The concept of death is a very complicated and often morose subject when it is covered and analyzed through the interpretations and scenarios depicted in a play, let alone a play as prominent and chilling as Everyman. However, there is usually a point and moral to these sorts of plays and Everyman is no different. While the mood of the play is somber and perhaps instills or otherwise causes feelings that are uncomfortable to think about, Everyman drives home the point that no matter one's wealth, prestige and power upon death, about the only thing that can be taken with you to the other side are one's deeds, both good and bad.
Lack of importance of Five Wits
Lack of importance of physical traits
c. Lessons for believers and non-believers
Moral of the play
Death in Everyman
Death and leading a "good life" are two subjects that everyone debates internally and with others. What makes someone "moral" and "good" and the implications it has for the afterlife, for those that believe one even exists, is also hotly contested and considered. Passions get raised and tempers can flare but no hard answers exists one way or another when all is said and done. However, this does not stop the questions from being asked and they shall be for as long as humanity and our lives exist in any way, shape or form. While there are no firm answers to be had, there are strong lessons that even non-religious people should glean from Everyman (Jennings, 1996).
One's purpose in life is a subject that is roiled about, discussed, debated and tossed around with great vigor. Some of the debate is constructive and analytical while some of it turns vitriolic and caustic. Examples of the latter are when Christians condemn atheists or even agnostics to Hell while the atheists often respond by saying that life after death and/or Christianity in general is a "fairy tale" (Gervais, Sharriff & Norenzayan, 2011). Indeed, the script of Everyman does not get into that morass, but it still has a story to tell and a point to make. As noted in the introduction, the overall point and moral to Everyman is that one only has their deeds and their legacy when they die and pass on to the other side. The play makes it a point to assert and state that things like beauty, power and so forth are all things that fade away with time and are often not really around at all once one's proverbial number is called. Rather than the abstract formation of the above, the play Everyman takes on the more literal and tangible form. This is done through the calling of traits like the Five Wits, Beauty, Discretion and Strength. A precursor and foretelling of what is to come is shown when all of those extra traits above and beyond the aforementioned good deeds leave the main character when he takes the sacrament of communion. This is shown pretty clearly from the words that say that the other traits seep away when Death comes for someone. The importance of good deeds is also shown during and after the process whereby Everyman confesses his sins and places a scourge on himself (Jennings, 1996).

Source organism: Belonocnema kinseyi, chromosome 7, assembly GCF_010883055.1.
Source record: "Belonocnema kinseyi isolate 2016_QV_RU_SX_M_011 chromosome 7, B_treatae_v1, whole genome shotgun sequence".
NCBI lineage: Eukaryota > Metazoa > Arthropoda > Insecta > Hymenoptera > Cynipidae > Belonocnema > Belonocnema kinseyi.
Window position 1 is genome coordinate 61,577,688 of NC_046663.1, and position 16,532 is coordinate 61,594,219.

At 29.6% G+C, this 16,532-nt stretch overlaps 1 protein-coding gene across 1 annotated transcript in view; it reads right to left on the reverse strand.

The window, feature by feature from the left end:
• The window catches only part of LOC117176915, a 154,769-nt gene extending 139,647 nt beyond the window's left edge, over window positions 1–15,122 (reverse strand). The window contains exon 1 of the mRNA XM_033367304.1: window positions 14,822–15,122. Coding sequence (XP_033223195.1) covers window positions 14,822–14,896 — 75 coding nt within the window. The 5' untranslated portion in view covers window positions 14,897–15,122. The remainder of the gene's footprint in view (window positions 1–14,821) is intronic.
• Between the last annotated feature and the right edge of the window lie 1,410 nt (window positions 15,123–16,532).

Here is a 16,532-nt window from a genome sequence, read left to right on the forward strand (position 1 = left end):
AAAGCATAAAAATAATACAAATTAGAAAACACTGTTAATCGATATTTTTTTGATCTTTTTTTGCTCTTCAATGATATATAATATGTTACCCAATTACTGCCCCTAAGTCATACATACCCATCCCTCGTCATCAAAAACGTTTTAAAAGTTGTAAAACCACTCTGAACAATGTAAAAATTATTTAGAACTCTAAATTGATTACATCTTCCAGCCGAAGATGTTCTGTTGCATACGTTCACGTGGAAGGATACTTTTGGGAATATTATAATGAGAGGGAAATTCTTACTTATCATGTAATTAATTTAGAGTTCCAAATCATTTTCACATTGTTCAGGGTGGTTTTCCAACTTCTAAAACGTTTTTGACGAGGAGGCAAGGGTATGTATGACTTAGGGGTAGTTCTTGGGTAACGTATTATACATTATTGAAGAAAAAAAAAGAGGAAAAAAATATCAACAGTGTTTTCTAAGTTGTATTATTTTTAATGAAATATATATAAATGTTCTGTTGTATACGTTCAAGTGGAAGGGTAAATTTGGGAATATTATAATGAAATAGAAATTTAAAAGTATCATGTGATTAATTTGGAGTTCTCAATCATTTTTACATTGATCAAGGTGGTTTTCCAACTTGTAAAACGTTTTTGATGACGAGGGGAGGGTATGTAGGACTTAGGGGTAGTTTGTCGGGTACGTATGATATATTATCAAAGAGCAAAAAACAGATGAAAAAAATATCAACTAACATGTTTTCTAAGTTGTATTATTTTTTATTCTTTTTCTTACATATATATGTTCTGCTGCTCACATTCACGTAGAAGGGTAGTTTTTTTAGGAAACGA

The point made is that the confession removes his sins and makes him worthy of entering Heaven were he to die at that moment. This is preceded by Everyman trying to get around the fact that his good deeds are not in order and not sufficient to get him safe passage to Heaven so he tries to take a shortcut to the life of Heaven by bribing death. Death tries to give him a way out by having a friend come along but his attempts to get a friend, in the form of his family, is met with a denial from the person he asks. As it turns out, Death was actually sent by God himself to collect Everyman and thus be required to make an account for his deeds and make clear whether he should be allowed to go to Heaven or not. This is what leads to Everyman initially trying to take a shortcut but he eventually finds his way and gets his safe passage (Jennings, 1996).